Next, an explanation is given in regard to the decoding calculation processing section 4.

FIG. 14 is a construction diagram of the decoding calculation processing section 4.

As is shown in FIG. 14, the decoding calculation processing section 4 is provided with the microcode ROM 50, the register 51, the destination controller 52, the working register 53, the GLU (Global Logic Unit) 54, and the port selector 55.

As in the CIRC code, t is smaller than 4, and in the event the solution is found directly from the simultaneous formula, and when the processing speed is comparatively slow, a RISC (Reduced Instruction Set Computer) type of device can be used as the decoding calculation processing section 4.

In the decoding calculation processing section 4, each calculation is sequentially performed, and the calculation sets are shared at GLU 54. Also, a series of calculation processes are microcoded, are stored in the microcode ROM 50 as instruction codes, and the process routine (routine for readout from the memory) is controlled by means of the ROM address from the sequencer 51.

Also, during the operation, the calculation results are temporarily stored in the multiple working registers 53 that were initialized beforehand, but as to which working register 53 to store in, this is recorded in the destination control code within the instruction code.

According to this method, the process speed is limited, but along with being able to downsize the device due to sharing of the GLU 54, the freedom of design can be increased due to the microcoding of the calculation processes.

For example, the addition of two elements of the Galois field is equivalent to each bit of an exclusive OR logic operation, and can be realized in one step by the decoding calculations processing section 4. In other words, the GLU 54 includes the function of an exclusive OR logic operation for each bit. However, the multiplication of a Galois field is far more complicated compared to addition, and if an attempt is made to realize this by using ROM, one byte of output is obtained for an address input of two bytes, and the scale becomes extremely large.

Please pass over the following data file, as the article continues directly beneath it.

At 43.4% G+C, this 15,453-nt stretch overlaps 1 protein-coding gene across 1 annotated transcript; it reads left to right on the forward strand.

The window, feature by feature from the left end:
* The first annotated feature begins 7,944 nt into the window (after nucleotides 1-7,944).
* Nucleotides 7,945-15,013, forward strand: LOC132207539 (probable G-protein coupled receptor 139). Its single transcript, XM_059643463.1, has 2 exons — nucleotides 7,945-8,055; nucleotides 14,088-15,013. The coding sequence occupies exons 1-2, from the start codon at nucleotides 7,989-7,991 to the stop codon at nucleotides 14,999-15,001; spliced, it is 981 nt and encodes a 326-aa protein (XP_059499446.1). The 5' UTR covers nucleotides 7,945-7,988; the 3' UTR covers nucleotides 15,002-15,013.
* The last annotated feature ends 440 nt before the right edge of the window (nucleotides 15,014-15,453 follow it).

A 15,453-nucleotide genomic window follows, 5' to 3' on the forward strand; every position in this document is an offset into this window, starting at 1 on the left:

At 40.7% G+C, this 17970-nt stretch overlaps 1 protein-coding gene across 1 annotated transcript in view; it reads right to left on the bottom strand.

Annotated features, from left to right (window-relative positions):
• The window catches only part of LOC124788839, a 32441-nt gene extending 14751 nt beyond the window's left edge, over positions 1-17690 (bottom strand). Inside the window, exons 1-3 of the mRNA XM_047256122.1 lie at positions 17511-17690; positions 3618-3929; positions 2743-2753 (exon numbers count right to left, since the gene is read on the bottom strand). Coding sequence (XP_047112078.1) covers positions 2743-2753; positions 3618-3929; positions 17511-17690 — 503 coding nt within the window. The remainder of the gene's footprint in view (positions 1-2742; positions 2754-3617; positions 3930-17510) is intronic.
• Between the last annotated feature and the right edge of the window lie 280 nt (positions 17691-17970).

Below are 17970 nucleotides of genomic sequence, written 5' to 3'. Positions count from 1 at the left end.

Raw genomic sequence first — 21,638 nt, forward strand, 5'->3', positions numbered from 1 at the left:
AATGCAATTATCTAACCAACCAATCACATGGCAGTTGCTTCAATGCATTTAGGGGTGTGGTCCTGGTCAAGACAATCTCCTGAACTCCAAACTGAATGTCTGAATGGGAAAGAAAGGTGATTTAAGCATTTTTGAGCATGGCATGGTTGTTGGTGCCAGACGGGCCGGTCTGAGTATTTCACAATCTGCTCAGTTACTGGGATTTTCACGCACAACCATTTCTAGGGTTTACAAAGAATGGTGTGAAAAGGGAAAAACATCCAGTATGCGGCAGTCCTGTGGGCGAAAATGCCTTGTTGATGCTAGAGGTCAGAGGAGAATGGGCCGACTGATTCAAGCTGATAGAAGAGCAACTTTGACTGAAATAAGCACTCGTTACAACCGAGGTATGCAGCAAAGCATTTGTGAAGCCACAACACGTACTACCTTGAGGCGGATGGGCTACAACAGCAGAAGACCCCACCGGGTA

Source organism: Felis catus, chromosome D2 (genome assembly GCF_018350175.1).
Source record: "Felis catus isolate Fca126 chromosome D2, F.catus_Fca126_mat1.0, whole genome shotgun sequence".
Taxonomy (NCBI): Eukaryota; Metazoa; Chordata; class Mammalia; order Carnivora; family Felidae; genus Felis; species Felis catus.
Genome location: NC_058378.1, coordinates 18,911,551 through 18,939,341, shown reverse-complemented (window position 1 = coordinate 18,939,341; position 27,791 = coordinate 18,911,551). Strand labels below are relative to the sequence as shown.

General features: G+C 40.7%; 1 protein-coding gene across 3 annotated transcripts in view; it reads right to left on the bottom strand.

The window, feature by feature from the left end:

An explanation is given in regard to the construction of the GLU 54.

FIG. 15 is a construction diagram of the GLU 54.

As is shown in FIG. 15, the GLU 54 is provided with the operation logic 60, 61, the converters 62, 63, and the operation selector 64.

In the GLU 54, the respective elements of the Galois field for the two input data a, b are converted to the values for the indices for the corresponding original elements, in other words, αi is converted to i by the converter 62, and additions between the same indices are executed. Then, these addition results that have been obtained are converted to the element for the corresponding Galois field by the converter 63, in other words, i is converted to αi.

For example, the multiplication of αv and αw is executed, and in obtaining αv+w, the four calculations shown in the following Formula 11 are necessary, and at least four steps are required at the GLU 54.

[Mathematical formula 11] ##EQU8##

Division is also performed in the same manner, and subtraction is executed in place of the addition in the multiplication.

Therefore, in the above-mentioned method, in determining the error values e1 to e4, since the multiplication-division in the above-mentioned Formulas 3, 4, 6, 7, 9, and 10 are done 20 times, even with just this, 80 steps or more become necessary. If the 23 steps of addition are included in this, it becomes a total of more than 103 steps. Because of this, it cannot respond to the requirement of high-speed processing.

In the event t is greater than 4, because the solving of one of the simultaneous equations such as is shown in the above-mentioned Formula 2 is unrealizable, a repeating algorithm such as a Euclidean decoding method is used.

However, in either case, 4 steps are also required in the multiplication and division of the Galois field, and the realization of high-speed processing is difficult.